Artist uses the mobility of the Nintendo DS to create works of fine art
A new exhibition opens today at the Gladstone Hotel, filled with pieces of fine art with a twist—all the work in “Plein-Air In My Pocket” was created on the Nintendo DS, a portable gaming system. The DS has a touch-sensitive screen, and using a program called Colors!, artist Edward Chee was able to—as the title notes—paint “en plein air,” a French expression meaning “outdoors,” with a device that he could carry comfortably in his pocket. The context of the works shifts when Chee reveals that the mobility of the DS allowed him to paint during a family emergency, his father’s hospital stay while fighting cancer.
For Chee, the ability to paint was more than a way to pass the hours waiting in the hospital. “It allowed me to spend some time with him, look at him, draw him, see him, while he told stories about old-China or something,” he notes in an email. With his father now healthy, the paintings are a reminder of a difficult time, but one that allowed for bonding between the pair. (Chee jokes that although his father thinks the paintings of “Plein-Air” are well done, Chee should still get a “real job.”)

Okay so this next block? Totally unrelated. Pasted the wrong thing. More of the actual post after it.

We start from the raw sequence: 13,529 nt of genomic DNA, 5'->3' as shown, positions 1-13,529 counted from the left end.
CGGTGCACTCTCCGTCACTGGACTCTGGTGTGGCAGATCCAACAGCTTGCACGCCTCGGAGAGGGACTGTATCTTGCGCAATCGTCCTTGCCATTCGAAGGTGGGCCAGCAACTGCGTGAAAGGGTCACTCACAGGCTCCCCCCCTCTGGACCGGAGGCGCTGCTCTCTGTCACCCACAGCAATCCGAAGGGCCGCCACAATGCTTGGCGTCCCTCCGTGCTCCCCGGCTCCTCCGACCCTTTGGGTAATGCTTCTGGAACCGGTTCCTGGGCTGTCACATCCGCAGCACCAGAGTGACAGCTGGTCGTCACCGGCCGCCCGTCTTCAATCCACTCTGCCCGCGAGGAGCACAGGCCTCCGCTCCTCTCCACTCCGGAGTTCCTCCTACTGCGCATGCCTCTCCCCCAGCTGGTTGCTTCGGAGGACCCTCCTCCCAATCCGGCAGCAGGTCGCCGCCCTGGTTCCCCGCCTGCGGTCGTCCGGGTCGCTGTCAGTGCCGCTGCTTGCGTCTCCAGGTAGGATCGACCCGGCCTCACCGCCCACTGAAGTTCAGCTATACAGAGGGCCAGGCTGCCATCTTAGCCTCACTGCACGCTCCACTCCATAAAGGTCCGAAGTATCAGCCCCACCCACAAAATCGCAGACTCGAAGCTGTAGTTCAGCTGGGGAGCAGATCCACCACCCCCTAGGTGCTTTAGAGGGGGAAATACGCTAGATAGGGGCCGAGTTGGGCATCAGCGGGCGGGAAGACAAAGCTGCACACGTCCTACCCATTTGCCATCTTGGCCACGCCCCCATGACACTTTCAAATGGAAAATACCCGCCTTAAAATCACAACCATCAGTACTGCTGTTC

Chee chose the DS for his work because the Nintendo device has a pressure-sensitive resistive screen rather than the capacitative screen found in most smartphones and tablets. He says he is now awaiting the new version of Colors!, recently announced for the next-generation Nintendo 3DS device, which would allow for 3D artwork. Very soon, Chee will get an opportunity to push plein-air painting into a new dimension.